F. Whereas Madagascar hosts 5% of the world's plant and animal species and almost 80% of its animal and plant species are endemic. Whereas according to the United Nations Special Rapporteur on Human Rights and the Environment, "the loss of one hectare of forest in Madagascar has a greater effect on biodiversity than the loss of forests in other parts of the world" and the disappearance of this unique biodiversity would be a loss for the world, but it would affect more drastically the people of Madagascar because for population who lives in rural areas, forest biodiversity is the basis of their livelihood;


G. Whereas international organizations ensure that, after the 2009 many transnational mining and agribusiness companies have obtained an exploitation license in Madagascar. Whereas the large national parks are under the illegal exploitation of rosewood. Whereas although in 2010, the government banned the export "of any precious wood, a definition that includes rosewood and ebony", between 2010 and 2015, 150 thousand tons of rosewood were exported. As of 2013, 11 species in Madagascar were declared extinct, 290 species in danger and another 166 species in critical danger. Whereas according to Special Rapporteur on Human Rights and the Environment, illegal logging and trafficking of precious woods, and mining concessions are closely related to the violence against the local population;


H. Whereas all the existing information regarding intimidation, harassment and mistreatment of journalists, political opponents and human rights defenders. Whereas the Communications Code of 2016 provides the possibility of imposing fines for defamation, insult and outrage to good morals and Law 2014-006 of the Fight against Cybercrime, that provides imprisonment for libel or defamation against State officials by electronic means (articles 7 and 19). Whereas on 26 September, the Ihosy Criminal Court in southern Madagascar sentenced Fernand Cello, a research journalist, to two years' imprisonment, after its reports on issues related to mining in Ilakaka;


I. Whereas in recent years there has been an increase in arrests and legal proceedings against human rights and environmental defenders who denounce illegal trafficking, exploitation of natural resources, and corruption in the state. Whereas Armand Marozafy, Clovis Razafimalala, Raymond Mandiny, and Raleva, are environmental defenders who have faced legal proceedings and convictions following their complaints about the extraction of natural resources, illegal logging or illicit trafficking in natural resources;


J. Whereas the duration of preventive detention may be extended up to 12 days. Whereas complaints that detainees have difficulties to use the services of a lawyer. Whereas according to the Human Rights Committee, the duration of preventive detention remains excessive and abusive for a large number of people;


K. Whereas allegations that state security forces have burned villages and extrajudicially executed civilians. Whereas allegations against police officers reportedly burning in February 2017, five villages in the city of Antsakabary after allegedly two of their colleagues were killed by the villagers. Whereas reports revealing acts of torture and inhuman or degrading treatment during police arrest and detention. Whereas the legislation of Madagascar does not establish sanctions in case of ill-treatment or the imprescriptibility of acts of torture;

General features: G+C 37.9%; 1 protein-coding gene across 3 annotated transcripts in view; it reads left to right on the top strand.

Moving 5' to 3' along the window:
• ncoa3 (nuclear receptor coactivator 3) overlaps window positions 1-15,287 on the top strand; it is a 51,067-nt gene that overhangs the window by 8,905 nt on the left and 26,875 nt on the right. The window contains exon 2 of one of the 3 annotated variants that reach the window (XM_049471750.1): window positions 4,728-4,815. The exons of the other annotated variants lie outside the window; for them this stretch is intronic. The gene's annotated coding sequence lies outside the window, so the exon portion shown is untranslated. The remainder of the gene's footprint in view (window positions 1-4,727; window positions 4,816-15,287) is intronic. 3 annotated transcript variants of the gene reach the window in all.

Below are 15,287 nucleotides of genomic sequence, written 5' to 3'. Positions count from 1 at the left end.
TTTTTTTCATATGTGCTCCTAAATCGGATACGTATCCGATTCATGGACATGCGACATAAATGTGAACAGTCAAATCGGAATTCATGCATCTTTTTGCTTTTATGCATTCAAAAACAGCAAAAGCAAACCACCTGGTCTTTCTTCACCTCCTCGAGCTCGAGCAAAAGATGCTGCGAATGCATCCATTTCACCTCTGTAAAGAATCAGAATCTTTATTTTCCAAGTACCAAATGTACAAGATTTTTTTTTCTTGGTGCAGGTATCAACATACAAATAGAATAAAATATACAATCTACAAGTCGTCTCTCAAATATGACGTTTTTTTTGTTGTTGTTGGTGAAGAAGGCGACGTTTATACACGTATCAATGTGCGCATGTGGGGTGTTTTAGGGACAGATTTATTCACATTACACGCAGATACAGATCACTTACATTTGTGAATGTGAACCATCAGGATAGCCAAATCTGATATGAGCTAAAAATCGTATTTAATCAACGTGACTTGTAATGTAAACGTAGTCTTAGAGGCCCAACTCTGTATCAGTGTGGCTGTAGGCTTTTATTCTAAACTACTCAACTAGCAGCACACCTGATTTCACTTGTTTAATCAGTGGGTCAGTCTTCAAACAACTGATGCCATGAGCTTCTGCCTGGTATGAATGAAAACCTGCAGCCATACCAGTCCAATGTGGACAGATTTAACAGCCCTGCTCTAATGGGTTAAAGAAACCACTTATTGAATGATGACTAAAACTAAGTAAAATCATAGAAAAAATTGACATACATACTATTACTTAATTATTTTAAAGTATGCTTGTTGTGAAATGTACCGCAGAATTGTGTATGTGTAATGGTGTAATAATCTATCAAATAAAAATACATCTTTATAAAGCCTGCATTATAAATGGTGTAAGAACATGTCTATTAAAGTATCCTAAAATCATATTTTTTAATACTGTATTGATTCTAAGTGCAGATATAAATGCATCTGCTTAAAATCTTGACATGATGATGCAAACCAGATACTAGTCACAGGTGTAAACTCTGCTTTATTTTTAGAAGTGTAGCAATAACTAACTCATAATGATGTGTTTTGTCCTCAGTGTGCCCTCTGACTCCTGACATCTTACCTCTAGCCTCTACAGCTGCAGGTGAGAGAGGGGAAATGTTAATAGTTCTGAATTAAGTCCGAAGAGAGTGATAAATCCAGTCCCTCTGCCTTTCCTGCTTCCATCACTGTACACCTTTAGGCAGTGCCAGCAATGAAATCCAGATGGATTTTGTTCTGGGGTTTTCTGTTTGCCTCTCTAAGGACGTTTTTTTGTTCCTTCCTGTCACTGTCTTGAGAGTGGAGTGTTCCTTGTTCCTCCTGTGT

L. Whereas there are attacks against freedom of association and freedom of assembly, denial of authorization to demonstrate to trade unions and non-governmental organizations (NGOs), and limitations to join trade union movements;


M. Whereas the reform of the Nationality Code, introduced in 2016, allows women to automatically transmit nationality to their children but not to their foreign or stateless husband or their adopted children. Whereas the discrimination in the ownership and administration of land by women in rural areas, and in matters of inheritance. Whereas forced and early marriages continues taking place. Whereas the prevalence of gender violence and sexual abuse and its wide social acceptance. Whereas the low number of complaints of this type of violence by the victims, in particular due to the lack of confidence in judicial institutions and social pressures. Whereas Article 332 of Law 2000-21 punishes rape, but does not contemplate conjugal rape. Whereas Article 317 of the Criminal Code of Madagascar that forbid the voluntary interruption of pregnancy for the mother and the medical staff, without exceptions;



1. Expresses its deeply concern for the increase in the number of arbitrary arrests of human rights defenders, journalists and opponents and those who denounce illegal trafficking, exploitation of natural resources, and corruption in the state. Condemns any form of repression against the opposition, censorship of the media, of intimidation of journalists and human rights and environmental defenders, of arrests and torture of civilians;